Insights Into The Firearm Purchase Journey For Women


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It’s not just a fad. Women continue to be a growing force in the firearms market, representing 39% of firearms buyers from 2015 through 2020.

Helping to fuel this growth is the trade’s increasing realization women are capable shooters and want much more than pink products. Better understanding women’s mindset and their frequently different approaches to the purchase process are key factors to help focus customer service and drive new business opportunities for retailers and trainers.

Survey Uncovers Differences

In 2020, Southwick Associates and NSSF partnered to better understand the shifts in firearms consumer behavior by updating the original firearms consumer segmentation study conducted five years earlier. These studies grouped firearm consumers based on their needs and motivations to purchase a firearm, rather than their demographic characteristics or participation. (Our article in the 2021 Shooting Industry Woman’s Issue summarized three of the segments containing significant portions of women — unsurprisingly all protection based.)

Last year, Southwick Associates expanded this work to explore the purchase journey each segment travels through, from realizing the need or desire for a firearm through to the post-purchase experience. Fundamental to these new insights is knowing a customer’s demographic appearance doesn’t dictate their motivations or interests, and there are differences in how each consumer segment approaches a purchase. 

We separated women from the data set to explore how they compare to men in the firearms purchase journey. Let’s look at some of the differences.

It Starts With Awareness

Four stages of the purchase journey were explored — starting with the awareness of the need to buy a firearm, to research conducted, the purchase and a post-purchase reflection. 

In the awareness phase, more than 8 in 10 women noted a specific event motivated them to purchase their most recent firearm. Even though increased crime, social unrest and politics/legislation were the top inciting events among all gun buyers in the past six years, women were significantly more likely to have had a bad personal experience themselves or to have known someone who had a bad personal experience. They wanted to be prepared should a situation arise again. Women were also more likely to have been encouraged by family and friends to purchase a firearm, meaning efforts to spur discussions about the benefits of firearm ownership may boost interest.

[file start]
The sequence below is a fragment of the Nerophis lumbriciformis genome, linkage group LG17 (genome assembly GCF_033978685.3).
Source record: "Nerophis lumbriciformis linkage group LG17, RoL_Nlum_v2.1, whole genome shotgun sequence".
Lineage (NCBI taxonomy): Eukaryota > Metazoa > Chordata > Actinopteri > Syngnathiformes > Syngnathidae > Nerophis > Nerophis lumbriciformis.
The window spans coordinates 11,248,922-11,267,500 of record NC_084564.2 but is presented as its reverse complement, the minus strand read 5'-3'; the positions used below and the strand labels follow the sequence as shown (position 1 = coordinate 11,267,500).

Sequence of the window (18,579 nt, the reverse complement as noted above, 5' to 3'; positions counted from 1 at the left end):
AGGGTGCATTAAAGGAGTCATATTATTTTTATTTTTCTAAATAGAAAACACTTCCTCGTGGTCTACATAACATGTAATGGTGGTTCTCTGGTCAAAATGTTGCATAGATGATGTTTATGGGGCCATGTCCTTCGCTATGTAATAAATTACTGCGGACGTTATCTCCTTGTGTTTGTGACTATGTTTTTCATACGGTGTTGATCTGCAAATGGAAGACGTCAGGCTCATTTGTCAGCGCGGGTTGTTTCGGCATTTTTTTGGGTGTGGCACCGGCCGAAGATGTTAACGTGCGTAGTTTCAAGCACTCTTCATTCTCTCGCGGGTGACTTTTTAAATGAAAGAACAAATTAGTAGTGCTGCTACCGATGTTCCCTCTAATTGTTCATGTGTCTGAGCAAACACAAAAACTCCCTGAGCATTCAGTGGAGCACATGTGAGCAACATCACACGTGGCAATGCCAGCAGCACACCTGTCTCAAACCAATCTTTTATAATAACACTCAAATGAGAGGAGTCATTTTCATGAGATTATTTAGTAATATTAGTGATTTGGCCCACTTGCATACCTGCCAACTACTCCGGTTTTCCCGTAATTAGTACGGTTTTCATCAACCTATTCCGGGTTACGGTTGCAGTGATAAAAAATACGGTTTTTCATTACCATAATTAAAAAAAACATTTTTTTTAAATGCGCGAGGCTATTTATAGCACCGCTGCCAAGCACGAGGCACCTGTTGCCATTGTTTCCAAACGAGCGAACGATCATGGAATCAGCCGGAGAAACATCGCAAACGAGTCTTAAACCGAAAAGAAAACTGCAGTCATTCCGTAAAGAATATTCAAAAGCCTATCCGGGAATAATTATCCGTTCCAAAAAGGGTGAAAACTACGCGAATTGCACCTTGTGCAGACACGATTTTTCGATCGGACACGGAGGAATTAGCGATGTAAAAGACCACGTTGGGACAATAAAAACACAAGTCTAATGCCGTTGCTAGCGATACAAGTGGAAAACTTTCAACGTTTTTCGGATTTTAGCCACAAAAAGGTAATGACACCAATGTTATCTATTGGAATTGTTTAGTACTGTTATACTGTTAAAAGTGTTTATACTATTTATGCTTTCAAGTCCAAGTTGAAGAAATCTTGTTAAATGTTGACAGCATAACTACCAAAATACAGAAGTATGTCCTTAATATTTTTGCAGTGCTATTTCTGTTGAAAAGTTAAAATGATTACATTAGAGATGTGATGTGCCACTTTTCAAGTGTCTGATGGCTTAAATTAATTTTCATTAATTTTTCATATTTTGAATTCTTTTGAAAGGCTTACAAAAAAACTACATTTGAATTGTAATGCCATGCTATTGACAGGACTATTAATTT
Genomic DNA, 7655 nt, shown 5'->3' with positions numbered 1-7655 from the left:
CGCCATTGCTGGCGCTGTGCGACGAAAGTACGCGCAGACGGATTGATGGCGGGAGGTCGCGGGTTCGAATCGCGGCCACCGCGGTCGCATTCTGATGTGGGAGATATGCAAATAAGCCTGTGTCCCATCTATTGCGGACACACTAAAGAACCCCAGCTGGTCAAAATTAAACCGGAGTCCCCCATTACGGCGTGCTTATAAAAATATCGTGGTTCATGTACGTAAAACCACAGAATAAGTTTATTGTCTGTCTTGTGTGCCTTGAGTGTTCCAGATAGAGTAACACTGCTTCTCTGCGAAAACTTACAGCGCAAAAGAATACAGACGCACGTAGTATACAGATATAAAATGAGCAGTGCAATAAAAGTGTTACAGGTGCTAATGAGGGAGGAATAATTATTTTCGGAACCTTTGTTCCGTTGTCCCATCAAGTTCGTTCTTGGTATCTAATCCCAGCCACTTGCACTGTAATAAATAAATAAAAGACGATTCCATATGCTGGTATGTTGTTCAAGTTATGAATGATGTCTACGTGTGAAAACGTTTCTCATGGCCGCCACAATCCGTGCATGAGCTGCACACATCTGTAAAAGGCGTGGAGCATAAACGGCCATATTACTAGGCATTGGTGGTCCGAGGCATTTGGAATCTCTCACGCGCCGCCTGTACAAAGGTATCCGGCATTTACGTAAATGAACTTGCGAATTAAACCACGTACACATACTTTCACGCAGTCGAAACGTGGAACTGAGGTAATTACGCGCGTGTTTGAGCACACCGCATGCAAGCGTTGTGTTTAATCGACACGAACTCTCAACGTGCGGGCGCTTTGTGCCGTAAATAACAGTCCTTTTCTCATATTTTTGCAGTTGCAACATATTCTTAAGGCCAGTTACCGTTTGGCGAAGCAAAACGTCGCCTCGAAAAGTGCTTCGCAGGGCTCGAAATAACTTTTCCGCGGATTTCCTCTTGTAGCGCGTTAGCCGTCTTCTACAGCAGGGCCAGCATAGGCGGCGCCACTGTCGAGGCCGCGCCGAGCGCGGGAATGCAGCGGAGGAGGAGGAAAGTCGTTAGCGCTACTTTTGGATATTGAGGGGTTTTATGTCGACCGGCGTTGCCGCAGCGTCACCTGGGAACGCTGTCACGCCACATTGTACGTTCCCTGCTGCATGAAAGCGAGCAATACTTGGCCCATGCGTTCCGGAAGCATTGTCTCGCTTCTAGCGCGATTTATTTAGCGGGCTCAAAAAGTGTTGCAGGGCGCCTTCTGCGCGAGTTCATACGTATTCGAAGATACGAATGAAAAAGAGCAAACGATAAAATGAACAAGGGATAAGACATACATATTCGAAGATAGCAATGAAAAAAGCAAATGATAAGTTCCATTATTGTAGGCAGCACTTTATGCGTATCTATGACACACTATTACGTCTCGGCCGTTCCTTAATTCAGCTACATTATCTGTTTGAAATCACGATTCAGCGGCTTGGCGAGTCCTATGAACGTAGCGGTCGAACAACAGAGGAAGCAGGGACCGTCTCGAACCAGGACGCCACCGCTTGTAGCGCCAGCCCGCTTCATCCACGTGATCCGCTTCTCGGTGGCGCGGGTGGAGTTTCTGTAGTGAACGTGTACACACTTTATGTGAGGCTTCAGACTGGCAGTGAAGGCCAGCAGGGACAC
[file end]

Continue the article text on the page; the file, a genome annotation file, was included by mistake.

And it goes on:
Like men, women’s sentiments about owning a firearm and the purchase process evolve through various phases. “Excited,” “confident” and “enthusiastic” were top sentiments among women as they first became aware they wanted to buy a gun.

However, in the awareness phase, women were significantly more likely to express feelings of being “overwhelmed,” “afraid,” “nervous,” “safer” and “stressed.” Be sure to take time to reassure these customers of the resources and support available to maintain their interest in purchasing and using a firearm.

Research Plays An Important Role

People these days might think most firearm purchases are bought on a whim, especially over the past couple of years. This is not necessarily the case; only a small percentage of gun purchases were an impulse buy. Most gun buyers revealed they conducted research prior to the purchase.

While both men and women primarily consult typical information sources, such as websites or consumer reviews, women are more likely to gather the input of friends and family and to try different firearms — either at a range or with friends and family — before purchasing. Although women are more likely to have tried a few types of firearms prior to purchasing, recommendations are a key factor in their purchase process, with more than two-thirds of women reporting they sought a recommendation from the store clerk.

Top sentiments among women after the research phase include “satisfied,” “excited” and “confident.” Similar to the awareness phase, in the research phase women were still more likely to express feeling “overwhelmed,” “afraid,” “nervous,” “safer” and “stressed.”

Purchase & Post-Purchase Observations

During the purchase phase, the majority of women who sought a recommendation from the store clerk purchased the gun recommended to them, emphasizing the importance of clearly understanding their needs to provide a reliable and justified recommendation. 

If your store doesn’t already offer or have references and recommendations for firearm education or training, you’re missing an opportunity to better help women. Women have a higher propensity for firearm education or training, with half the women in the study obtaining further education or training with their most recent gun purchase. More than a third of the women obtained education or training from a friend or family member, nearly half took a class and 41% purchased individual instruction. 

In post-purchase reflection, practically all women were satisfied with their purchase and just under half recommended to friends or family to purchase a gun. Sentiments among women in both the purchase and post-purchase phases were: “satisfied,” “confident,” “excited,” “safer” and “relieved.” 

While we point out some differences women experience while traveling through the purchase process, it’s important to note not all women have the same needs, motivations and experience during this journey. More can be learned about each of the firearm consumer segments to better target your marketing and product mix.

The “Firearms Consumer Segmentation Overview and Purchase Journey Report” is now available from Southwick Associates. For more info, contact Nancy Bacon at

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